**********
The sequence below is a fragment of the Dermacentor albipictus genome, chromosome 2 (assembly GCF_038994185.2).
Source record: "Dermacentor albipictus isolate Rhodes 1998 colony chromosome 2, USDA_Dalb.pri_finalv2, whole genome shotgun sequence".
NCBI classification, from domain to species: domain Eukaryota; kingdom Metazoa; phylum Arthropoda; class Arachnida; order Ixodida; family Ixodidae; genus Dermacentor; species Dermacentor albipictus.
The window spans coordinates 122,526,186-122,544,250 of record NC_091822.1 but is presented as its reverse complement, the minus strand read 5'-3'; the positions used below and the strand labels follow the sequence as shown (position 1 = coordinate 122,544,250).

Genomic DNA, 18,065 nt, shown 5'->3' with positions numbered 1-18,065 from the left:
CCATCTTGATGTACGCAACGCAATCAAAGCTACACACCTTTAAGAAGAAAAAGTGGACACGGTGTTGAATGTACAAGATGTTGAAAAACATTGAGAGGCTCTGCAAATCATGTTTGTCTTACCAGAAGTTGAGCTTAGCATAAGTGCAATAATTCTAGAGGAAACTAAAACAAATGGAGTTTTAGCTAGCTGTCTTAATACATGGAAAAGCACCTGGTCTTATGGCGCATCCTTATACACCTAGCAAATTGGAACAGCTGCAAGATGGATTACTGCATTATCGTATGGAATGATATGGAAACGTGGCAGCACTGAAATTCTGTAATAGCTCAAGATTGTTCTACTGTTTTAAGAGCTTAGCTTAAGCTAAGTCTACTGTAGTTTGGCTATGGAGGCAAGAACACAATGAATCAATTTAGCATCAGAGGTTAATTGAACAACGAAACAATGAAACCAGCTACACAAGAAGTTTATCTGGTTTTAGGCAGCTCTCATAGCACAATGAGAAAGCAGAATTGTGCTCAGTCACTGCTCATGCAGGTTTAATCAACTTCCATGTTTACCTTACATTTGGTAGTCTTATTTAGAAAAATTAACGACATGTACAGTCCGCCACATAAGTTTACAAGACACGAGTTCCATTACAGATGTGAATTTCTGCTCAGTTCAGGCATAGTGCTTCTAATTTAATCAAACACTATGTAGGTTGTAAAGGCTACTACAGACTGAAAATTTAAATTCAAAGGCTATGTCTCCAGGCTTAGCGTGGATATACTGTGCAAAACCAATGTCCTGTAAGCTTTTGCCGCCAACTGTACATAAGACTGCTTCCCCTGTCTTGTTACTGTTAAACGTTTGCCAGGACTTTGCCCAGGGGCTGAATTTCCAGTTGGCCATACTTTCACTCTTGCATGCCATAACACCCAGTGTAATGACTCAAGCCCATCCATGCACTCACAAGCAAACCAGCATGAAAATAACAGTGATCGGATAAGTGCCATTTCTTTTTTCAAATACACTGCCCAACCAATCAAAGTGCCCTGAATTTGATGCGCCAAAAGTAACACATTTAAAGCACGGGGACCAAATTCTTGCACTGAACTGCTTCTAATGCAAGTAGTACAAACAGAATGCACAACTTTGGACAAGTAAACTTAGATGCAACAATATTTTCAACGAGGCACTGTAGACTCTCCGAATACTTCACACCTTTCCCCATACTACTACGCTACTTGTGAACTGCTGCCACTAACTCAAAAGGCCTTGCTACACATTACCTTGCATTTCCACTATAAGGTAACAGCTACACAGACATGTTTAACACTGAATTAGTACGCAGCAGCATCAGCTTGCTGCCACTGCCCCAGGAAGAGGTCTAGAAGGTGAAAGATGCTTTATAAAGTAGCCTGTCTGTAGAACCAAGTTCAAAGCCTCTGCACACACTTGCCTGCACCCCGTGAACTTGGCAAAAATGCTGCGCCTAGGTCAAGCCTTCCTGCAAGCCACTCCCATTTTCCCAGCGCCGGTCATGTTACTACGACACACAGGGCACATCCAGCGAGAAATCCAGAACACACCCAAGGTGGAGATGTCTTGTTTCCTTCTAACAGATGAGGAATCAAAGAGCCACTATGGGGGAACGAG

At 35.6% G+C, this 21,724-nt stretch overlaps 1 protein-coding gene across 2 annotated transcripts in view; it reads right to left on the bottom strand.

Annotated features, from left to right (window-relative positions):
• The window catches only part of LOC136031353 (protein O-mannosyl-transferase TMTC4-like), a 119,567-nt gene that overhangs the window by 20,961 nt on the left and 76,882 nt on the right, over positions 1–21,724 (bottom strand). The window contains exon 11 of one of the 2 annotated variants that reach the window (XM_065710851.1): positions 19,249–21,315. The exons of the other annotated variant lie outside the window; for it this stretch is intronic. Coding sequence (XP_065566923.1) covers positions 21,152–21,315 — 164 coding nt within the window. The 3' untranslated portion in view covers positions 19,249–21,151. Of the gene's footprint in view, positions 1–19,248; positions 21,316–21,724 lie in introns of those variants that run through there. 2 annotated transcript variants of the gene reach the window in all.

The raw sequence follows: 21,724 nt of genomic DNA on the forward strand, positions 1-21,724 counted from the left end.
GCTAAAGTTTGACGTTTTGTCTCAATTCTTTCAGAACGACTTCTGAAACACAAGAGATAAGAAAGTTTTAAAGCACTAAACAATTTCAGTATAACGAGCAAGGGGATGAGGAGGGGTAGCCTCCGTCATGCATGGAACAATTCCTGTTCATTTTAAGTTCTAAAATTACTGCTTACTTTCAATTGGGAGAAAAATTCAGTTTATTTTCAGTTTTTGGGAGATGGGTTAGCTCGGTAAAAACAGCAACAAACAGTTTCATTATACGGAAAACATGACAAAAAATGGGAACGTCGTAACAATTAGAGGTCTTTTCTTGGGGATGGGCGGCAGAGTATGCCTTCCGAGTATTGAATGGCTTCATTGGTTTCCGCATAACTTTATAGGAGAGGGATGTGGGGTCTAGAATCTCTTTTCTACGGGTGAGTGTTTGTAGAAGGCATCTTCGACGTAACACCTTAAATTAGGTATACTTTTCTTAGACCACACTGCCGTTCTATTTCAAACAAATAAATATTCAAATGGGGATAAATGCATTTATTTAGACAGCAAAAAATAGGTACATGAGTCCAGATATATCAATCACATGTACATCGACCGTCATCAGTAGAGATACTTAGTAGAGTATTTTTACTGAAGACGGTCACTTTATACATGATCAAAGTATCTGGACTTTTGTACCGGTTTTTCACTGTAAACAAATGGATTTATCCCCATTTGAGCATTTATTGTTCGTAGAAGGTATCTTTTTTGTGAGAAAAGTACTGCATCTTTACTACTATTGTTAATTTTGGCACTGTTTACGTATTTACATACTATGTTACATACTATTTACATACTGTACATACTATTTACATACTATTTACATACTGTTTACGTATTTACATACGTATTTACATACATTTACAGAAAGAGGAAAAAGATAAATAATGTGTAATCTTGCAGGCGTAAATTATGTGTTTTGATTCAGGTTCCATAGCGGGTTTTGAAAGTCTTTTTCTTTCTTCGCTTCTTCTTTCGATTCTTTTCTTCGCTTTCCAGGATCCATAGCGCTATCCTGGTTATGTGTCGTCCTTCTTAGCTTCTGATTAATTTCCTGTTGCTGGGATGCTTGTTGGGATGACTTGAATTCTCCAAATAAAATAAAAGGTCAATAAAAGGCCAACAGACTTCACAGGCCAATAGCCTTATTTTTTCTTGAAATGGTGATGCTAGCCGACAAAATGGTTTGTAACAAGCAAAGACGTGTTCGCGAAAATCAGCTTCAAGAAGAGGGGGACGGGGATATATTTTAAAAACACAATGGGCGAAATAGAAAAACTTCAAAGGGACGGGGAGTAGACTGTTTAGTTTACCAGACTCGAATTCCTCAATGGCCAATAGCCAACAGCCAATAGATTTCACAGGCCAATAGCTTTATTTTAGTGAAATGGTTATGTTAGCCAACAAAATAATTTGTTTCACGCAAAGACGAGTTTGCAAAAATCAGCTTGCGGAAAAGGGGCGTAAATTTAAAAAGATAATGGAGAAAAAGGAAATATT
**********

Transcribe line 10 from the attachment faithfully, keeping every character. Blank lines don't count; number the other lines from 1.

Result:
The raw sequence follows: 21,724 nt of genomic DNA on the forward strand, positions 1-21,724 counted from the left end.